Even so, Tereshchenko used his local knowledge to find impressive pace and go top with a time of 1:58.521s, while Ocon finally found his feet in the dry conditions to slip into second place. The times were now tumbling fast, and several fast efforts from Jenzer Motorsport's Math?o Tuscher briefly put the Swiss teen on top before another cluster of flying laps once again completely changed the picture and restored Ocon to the top with a lap of 1:55.571s.

Ghiotto responded with a 1:54.723s to recapture provisional pole from Alex Palou (Campos Racing), temporarily pushing Ocon and Tuscher down to the second row. Not that anything was settled - Ceccon leapt up to depose Palou from second and then Ocon's next attempt saw the Frenchman go top with a 1:54.100, over six tenths faster than Ghiotto showing just how much the track conditions were improving by the minute.

With that in mind, Ceccon was able to briefly go top with his final effort but Ocon was on his best lap yet, recording purple times in both the first two sectors only to run too deep into the chicane and almost clip the wall in the process. Even so, he had just enough of an edge overall to clinch the pole albeit by less than a tenth of a second, while Tuscher's final effort was enough to slip into the tiny gap for second place ahead of Ceccon.

Palou had to settle for fourth place just ahead of Mardenborough, while Parry ended up in sixth ahead of Ghiotto, Bernstorff, Antonio Fuoco (Carlin) and Morris. After his thrilling early pace, Tereshchenko was repeatedly the victim of traffic and ended up down in 15th place for his GP3 d?but.

Series veteran Pal Varhaug (Jenzer Motorsport) will have to appeal to the stewards to line-up on the grid at all after technical issues saw him spend the final minutes on pit road meaning he missed out on by far the fastest conditions the session had to offer and therefore failed to set a time within the 107 per cent requirement by the time the chequered flag came out. Carlin's Antonio Fuoco succeeded in narrowly scraped in under the wire despite his car having to be repaired after causing a red flag in yesterday's practice.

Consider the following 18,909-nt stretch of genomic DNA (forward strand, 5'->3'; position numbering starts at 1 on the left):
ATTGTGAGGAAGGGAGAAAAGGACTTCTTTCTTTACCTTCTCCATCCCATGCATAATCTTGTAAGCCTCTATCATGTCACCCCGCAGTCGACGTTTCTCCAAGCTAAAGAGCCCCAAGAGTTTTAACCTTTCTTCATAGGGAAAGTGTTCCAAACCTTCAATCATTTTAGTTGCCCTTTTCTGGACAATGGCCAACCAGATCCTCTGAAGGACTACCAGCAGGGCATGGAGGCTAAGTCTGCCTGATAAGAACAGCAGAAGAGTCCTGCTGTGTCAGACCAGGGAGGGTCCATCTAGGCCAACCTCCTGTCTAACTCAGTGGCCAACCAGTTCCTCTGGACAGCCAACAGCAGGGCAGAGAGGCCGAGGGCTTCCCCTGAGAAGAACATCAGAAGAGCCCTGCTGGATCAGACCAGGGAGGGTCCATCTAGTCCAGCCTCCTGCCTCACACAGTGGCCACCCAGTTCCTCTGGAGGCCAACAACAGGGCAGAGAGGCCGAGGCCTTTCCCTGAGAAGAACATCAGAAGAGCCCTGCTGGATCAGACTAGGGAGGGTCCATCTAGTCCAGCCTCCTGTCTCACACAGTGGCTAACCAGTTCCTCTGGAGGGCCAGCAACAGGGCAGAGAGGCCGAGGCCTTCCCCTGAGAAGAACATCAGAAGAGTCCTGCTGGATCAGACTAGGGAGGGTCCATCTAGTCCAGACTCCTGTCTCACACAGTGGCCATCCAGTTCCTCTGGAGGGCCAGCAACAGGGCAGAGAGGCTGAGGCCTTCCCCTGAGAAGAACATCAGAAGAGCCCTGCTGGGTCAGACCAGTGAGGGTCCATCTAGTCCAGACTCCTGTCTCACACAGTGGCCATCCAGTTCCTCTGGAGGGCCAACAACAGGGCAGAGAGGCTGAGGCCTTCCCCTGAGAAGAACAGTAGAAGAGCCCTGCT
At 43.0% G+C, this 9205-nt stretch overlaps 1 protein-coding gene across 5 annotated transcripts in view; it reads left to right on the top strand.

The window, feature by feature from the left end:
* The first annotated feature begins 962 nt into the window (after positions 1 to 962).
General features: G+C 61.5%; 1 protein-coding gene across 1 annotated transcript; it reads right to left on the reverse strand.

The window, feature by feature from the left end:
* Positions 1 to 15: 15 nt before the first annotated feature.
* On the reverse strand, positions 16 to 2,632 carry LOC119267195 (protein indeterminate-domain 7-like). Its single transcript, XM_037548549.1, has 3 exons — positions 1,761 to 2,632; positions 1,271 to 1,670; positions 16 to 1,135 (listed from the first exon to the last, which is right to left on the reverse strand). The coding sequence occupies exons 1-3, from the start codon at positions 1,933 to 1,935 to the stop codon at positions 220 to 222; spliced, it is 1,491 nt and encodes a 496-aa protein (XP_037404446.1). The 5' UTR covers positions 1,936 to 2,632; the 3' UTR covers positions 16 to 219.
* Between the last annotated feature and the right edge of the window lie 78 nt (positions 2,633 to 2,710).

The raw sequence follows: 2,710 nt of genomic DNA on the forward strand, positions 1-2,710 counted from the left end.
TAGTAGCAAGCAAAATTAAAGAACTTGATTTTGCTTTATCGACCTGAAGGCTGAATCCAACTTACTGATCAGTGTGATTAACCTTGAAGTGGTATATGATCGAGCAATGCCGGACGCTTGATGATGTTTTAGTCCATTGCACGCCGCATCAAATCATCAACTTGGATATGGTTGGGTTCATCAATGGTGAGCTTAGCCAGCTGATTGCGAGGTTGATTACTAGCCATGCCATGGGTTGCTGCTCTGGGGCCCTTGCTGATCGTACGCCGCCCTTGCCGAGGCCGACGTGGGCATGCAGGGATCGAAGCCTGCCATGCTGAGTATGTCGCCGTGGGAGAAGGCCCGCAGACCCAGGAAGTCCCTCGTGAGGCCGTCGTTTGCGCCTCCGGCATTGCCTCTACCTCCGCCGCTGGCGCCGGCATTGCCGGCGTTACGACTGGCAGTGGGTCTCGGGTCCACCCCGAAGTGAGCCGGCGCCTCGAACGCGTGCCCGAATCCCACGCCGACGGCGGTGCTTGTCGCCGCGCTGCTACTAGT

Despite the tricky track conditions on Saturday morning there were no major incidents during qualifying, which was especially fortunate as the teams have only a little over three hours before the earlier-than-usual start to the 20-lap race 1 which is scheduled to precede F1 qualifying. It will get underway at 1.30pm (11.30am BST), while the shorter 15-lap race 2 will be on Sunday morning as usual, at 10am (8am BST).

The GP2 drivers are also in action this weekend at Sochi. Having completed practice and qualifying on Friday, the 28-lap feature race gets underway on Saturday afternoon at 4.40pm (2.40pm BST), while the 21-lap sprint race will take the green flag at 11.05am (9.05am) on Sunday morning.

See full Saturday morning GP3 qualifying times from Sochi Autodrom.